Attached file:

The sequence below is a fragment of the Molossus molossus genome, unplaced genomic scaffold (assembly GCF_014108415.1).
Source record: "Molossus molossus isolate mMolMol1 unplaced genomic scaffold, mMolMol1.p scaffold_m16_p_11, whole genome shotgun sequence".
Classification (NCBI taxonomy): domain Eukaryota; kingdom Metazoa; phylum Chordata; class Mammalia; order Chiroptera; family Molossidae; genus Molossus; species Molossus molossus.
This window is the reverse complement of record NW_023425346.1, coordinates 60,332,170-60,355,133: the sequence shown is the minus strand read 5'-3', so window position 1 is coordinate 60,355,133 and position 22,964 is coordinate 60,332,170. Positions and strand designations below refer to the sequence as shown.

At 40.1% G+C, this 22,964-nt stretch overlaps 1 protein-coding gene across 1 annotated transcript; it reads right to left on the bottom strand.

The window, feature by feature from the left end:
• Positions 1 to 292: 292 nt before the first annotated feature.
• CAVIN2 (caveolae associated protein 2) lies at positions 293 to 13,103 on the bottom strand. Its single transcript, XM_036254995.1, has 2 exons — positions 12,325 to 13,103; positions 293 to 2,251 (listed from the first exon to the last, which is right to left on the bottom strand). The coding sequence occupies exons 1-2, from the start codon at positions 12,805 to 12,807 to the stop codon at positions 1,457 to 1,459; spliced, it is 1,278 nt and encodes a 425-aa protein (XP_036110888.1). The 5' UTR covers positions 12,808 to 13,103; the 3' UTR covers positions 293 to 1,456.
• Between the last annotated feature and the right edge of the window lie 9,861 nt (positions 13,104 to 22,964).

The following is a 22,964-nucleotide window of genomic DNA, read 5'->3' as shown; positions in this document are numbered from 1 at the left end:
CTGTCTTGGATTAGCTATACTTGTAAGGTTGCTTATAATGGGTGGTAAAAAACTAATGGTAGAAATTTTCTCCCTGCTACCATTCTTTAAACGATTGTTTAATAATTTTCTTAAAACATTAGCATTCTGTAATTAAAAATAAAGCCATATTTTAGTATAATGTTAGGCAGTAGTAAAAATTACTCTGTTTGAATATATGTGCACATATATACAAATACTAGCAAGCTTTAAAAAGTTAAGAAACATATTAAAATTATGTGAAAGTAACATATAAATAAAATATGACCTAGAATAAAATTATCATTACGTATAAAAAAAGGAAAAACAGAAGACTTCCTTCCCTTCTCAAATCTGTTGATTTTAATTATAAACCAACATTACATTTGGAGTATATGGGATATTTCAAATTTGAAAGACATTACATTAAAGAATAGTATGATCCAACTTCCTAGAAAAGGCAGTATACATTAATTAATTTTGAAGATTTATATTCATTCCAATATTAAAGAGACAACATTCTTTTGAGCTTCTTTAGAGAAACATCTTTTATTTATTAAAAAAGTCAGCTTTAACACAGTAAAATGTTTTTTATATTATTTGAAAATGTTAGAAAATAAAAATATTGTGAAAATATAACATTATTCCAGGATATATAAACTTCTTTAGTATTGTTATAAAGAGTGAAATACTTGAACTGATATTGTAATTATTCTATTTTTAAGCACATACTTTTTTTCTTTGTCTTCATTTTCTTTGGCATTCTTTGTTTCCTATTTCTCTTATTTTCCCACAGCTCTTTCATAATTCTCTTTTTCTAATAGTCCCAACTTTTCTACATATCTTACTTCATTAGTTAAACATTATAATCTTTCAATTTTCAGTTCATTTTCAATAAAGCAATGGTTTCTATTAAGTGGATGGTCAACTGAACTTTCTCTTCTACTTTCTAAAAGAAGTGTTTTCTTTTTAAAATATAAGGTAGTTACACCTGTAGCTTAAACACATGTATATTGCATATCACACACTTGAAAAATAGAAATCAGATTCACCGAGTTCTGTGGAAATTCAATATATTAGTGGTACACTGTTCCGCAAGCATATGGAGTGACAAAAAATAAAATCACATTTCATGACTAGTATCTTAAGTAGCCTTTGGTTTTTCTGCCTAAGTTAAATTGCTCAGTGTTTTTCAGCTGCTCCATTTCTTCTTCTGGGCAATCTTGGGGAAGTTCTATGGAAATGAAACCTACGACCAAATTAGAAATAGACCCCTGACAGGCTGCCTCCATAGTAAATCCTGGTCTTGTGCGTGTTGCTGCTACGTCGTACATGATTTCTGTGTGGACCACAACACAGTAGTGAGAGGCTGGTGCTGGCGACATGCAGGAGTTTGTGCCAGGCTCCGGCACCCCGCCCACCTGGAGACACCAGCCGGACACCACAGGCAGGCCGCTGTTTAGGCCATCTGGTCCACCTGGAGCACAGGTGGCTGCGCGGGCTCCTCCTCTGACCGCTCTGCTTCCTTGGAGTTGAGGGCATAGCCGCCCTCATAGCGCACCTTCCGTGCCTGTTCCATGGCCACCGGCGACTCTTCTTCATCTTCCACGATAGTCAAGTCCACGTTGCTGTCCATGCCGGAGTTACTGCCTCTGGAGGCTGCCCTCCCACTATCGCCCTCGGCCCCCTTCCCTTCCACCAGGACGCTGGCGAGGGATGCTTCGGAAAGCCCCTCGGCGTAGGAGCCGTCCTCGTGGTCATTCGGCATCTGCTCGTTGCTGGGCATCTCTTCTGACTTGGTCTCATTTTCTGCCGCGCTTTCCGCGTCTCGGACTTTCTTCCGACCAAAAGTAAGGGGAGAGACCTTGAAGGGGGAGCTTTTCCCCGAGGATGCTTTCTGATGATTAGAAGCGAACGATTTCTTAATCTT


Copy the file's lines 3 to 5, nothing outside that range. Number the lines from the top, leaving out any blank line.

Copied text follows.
Classification (NCBI taxonomy): domain Eukaryota; kingdom Metazoa; phylum Chordata; class Mammalia; order Chiroptera; family Molossidae; genus Molossus; species Molossus molossus.
This window is the reverse complement of record NW_023425346.1, coordinates 60,332,170-60,355,133: the sequence shown is the minus strand read 5'-3', so window position 1 is coordinate 60,355,133 and position 22,964 is coordinate 60,332,170. Positions and strand designations below refer to the sequence as shown.

At 40.1% G+C, this 22,964-nt stretch overlaps 1 protein-coding gene across 1 annotated transcript; it reads right to left on the bottom strand.